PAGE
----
The aluminum revolution


Aluminum, the third most abundant element in the earth’s crust—and its most plentiful metal—is made from bauxite, a reddish-brown rock discovered in Les Baux, France, in 1821. But it wasn’t until 1886 that chemists finally discovered an economical way to separate pure aluminum from its ore. Two years later, on Thanksgiving Day, a pilot plant in Pittsburgh introduced the first commercial aluminum.

As predicted, the commercialization of this light, lustrous and non-rusting metal has revolutionized the world. Today, aluminum is used to make everything from aircraft to art, buildings, power lines and packaging.

The path to progress
More than 7,000 years ago, Persians made their strongest pottery out of clay containing aluminum oxide. Three millennia later, ancient Egyptians were using other aluminum compounds in medicines, dyes and cosmetics. But because aluminum has a high affinity for oxygen and never occurs in its metallic form in nature, it proved difficult to isolate. In 1808, Sir Humphry Davy gave aluminum its name. In 1825, the Danish chemist Hans Christian Oersted finally produced a sample—albeit very impure—using heat and a potassium-based mixture. Over the next 20 years, Friedrich Wöhler, a German chemist, improved this process by using metallic potassium.


The Paris debut
Henri Sainte-Claire Deville of France substituted potassium with less expensive sodium in 1854 and was able to create enough aluminum for display at the Paris Exposition of 1855. Billed as "silver from clay," aluminum bars were shown alongside France’s crown jewels. The juxtaposition was fitting: rubies, emeralds and sapphires consist mainly of crystalline aluminum oxide.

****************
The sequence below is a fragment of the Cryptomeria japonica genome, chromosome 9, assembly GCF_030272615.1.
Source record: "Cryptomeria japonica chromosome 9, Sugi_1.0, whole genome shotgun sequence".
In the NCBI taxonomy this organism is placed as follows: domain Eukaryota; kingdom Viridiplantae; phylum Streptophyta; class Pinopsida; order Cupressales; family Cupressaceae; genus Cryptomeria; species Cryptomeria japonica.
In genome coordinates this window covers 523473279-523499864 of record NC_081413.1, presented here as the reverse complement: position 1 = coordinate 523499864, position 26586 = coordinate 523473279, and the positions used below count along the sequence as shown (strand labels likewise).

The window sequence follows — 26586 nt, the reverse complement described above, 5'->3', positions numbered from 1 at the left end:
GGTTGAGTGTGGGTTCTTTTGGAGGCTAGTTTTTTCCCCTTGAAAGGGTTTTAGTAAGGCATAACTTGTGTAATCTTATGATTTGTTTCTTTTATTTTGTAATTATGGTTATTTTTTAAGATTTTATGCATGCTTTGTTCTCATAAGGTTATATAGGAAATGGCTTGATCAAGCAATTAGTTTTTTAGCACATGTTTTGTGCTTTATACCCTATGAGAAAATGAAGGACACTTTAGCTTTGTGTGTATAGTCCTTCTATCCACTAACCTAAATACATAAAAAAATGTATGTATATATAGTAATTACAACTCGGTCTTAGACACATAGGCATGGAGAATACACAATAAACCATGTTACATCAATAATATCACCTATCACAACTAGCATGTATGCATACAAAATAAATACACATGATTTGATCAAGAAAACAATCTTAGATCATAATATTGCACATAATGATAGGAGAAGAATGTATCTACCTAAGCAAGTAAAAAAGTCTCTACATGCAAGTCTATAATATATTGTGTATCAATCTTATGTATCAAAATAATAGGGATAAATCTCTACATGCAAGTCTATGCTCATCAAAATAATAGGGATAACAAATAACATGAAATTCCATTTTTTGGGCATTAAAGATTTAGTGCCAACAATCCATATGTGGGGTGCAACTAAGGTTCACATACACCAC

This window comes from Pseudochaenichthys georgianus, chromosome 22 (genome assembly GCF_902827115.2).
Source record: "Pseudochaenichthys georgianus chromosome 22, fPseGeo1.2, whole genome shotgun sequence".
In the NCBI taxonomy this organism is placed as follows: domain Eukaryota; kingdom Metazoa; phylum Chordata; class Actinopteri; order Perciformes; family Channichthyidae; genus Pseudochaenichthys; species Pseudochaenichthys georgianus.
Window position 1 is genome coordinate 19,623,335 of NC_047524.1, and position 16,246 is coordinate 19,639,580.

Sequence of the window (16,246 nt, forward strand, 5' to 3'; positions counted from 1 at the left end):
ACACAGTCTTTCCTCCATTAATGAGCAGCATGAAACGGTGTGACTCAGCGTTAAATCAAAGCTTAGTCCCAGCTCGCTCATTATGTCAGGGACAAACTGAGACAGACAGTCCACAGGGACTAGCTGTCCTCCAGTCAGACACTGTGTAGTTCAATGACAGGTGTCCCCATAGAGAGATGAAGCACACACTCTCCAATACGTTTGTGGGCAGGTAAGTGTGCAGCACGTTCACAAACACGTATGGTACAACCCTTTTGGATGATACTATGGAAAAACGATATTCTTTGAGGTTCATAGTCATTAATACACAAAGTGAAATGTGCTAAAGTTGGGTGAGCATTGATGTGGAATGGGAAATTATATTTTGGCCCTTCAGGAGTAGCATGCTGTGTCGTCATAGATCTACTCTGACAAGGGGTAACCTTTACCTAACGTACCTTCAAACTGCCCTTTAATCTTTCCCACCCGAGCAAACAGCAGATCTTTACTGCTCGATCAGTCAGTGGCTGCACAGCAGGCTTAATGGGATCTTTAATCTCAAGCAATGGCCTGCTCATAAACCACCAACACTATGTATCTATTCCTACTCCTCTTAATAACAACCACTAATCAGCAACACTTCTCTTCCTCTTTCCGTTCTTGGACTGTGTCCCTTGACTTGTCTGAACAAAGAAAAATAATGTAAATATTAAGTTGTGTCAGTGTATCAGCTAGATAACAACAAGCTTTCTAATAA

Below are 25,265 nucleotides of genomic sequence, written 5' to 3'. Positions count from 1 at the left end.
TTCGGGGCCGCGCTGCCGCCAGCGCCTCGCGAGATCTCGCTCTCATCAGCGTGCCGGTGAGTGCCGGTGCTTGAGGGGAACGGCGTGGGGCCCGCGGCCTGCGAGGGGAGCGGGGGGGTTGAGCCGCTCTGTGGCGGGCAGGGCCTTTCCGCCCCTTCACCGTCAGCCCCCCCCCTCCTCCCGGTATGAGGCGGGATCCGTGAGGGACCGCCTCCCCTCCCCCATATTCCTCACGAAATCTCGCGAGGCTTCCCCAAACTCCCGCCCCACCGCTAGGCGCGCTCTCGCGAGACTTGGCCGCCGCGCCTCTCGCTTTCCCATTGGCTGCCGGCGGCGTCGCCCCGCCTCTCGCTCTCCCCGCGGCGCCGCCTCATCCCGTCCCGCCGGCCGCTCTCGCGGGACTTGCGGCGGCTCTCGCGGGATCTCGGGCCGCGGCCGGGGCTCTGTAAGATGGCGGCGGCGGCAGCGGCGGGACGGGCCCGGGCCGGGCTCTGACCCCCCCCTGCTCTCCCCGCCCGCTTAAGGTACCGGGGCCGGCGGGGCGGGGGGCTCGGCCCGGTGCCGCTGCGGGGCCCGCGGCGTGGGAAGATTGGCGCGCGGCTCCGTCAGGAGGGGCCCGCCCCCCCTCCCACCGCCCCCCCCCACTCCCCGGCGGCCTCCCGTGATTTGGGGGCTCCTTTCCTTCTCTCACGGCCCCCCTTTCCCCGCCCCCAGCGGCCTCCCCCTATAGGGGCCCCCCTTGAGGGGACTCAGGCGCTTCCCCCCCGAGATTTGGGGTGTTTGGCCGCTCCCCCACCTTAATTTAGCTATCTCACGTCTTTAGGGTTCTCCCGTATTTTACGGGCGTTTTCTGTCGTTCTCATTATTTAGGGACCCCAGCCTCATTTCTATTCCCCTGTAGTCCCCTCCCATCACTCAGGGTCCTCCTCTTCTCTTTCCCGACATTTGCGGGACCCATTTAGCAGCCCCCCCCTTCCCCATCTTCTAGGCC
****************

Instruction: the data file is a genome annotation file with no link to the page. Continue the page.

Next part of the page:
At that time, pure aluminum was valued at $115 per pound—more expensive than gold. Napoleon III proudly displayed aluminum cutlery at his state banquets, commissioned aluminum equipment for his military and even had an aluminum and gold baby rattle made for his son.

Young scientists
In 1886, Charles Martin Hall of the United States and Paul L.T. Héroult of France—both age 22—independently discovered the way to produce aluminum economically. Hall, under the initial direction of his Oberlin College professor, Frank Fanning Jewett, developed a method for "reducing" aluminum oxide, called alumina, to pure aluminum by electrolysis. In the electrolytic cell, alumina is dissolved in molten cryolite. A strong electric current passes through the solution and removes the oxygen, leaving deposits of nearly pure aluminum on the bottom of the bath. These deposits are siphoned off and cast into pigs. This method is still used today.

 


(Read more.) "Production of Aluminum Metal by Electrochemistry" Landmarks site, from The Challenge through Simultaneous Discoveries

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